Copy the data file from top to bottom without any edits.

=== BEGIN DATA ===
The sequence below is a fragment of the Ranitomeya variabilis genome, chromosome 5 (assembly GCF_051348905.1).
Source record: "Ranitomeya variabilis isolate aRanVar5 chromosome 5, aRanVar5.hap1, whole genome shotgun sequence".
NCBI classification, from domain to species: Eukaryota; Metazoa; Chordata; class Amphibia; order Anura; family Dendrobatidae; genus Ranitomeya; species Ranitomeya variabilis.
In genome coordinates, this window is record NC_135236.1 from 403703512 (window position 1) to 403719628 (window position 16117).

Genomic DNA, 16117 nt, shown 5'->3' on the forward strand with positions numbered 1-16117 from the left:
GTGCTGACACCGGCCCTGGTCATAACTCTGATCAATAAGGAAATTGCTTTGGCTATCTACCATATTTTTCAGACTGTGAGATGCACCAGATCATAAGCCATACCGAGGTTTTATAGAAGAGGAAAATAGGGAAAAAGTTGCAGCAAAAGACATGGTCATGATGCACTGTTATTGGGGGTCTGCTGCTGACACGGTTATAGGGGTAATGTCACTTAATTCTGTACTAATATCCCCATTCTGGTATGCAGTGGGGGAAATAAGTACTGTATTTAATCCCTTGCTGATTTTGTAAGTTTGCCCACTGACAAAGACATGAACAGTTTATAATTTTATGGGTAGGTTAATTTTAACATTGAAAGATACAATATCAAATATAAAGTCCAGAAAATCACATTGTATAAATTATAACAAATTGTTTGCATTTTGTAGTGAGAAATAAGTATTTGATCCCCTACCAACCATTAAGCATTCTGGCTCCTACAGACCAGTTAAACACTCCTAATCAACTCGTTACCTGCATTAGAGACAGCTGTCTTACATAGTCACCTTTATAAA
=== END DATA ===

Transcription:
The sequence below is a fragment of the Ranitomeya variabilis genome, chromosome 5 (assembly GCF_051348905.1).
Source record: "Ranitomeya variabilis isolate aRanVar5 chromosome 5, aRanVar5.hap1, whole genome shotgun sequence".
NCBI classification, from domain to species: Eukaryota; Metazoa; Chordata; class Amphibia; order Anura; family Dendrobatidae; genus Ranitomeya; species Ranitomeya variabilis.
In genome coordinates, this window is record NC_135236.1 from 403703512 (window position 1) to 403719628 (window position 16117).

Genomic DNA, 16117 nt, shown 5'->3' on the forward strand with positions numbered 1-16117 from the left:
GTGCTGACACCGGCCCTGGTCATAACTCTGATCAATAAGGAAATTGCTTTGGCTATCTACCATATTTTTCAGACTGTGAGATGCACCAGATCATAAGCCATACCGAGGTTTTATAGAAGAGGAAAATAGGGAAAAAGTTGCAGCAAAAGACATGGTCATGATGCACTGTTATTGGGGGTCTGCTGCTGACACGGTTATAGGGGTAATGTCACTTAATTCTGTACTAATATCCCCATTCTGGTATGCAGTGGGGGAAATAAGTACTGTATTTAATCCCTTGCTGATTTTGTAAGTTTGCCCACTGACAAAGACATGAACAGTTTATAATTTTATGGGTAGGTTAATTTTAACATTGAAAGATACAATATCAAATATAAAGTCCAGAAAATCACATTGTATAAATTATAACAAATTGTTTGCATTTTGTAGTGAGAAATAAGTATTTGATCCCCTACCAACCATTAAGCATTCTGGCTCCTACAGACCAGTTAAACACTCCTAATCAACTCGTTACCTGCATTAGAGACAGCTGTCTTACATAGTCACCTTTATAAA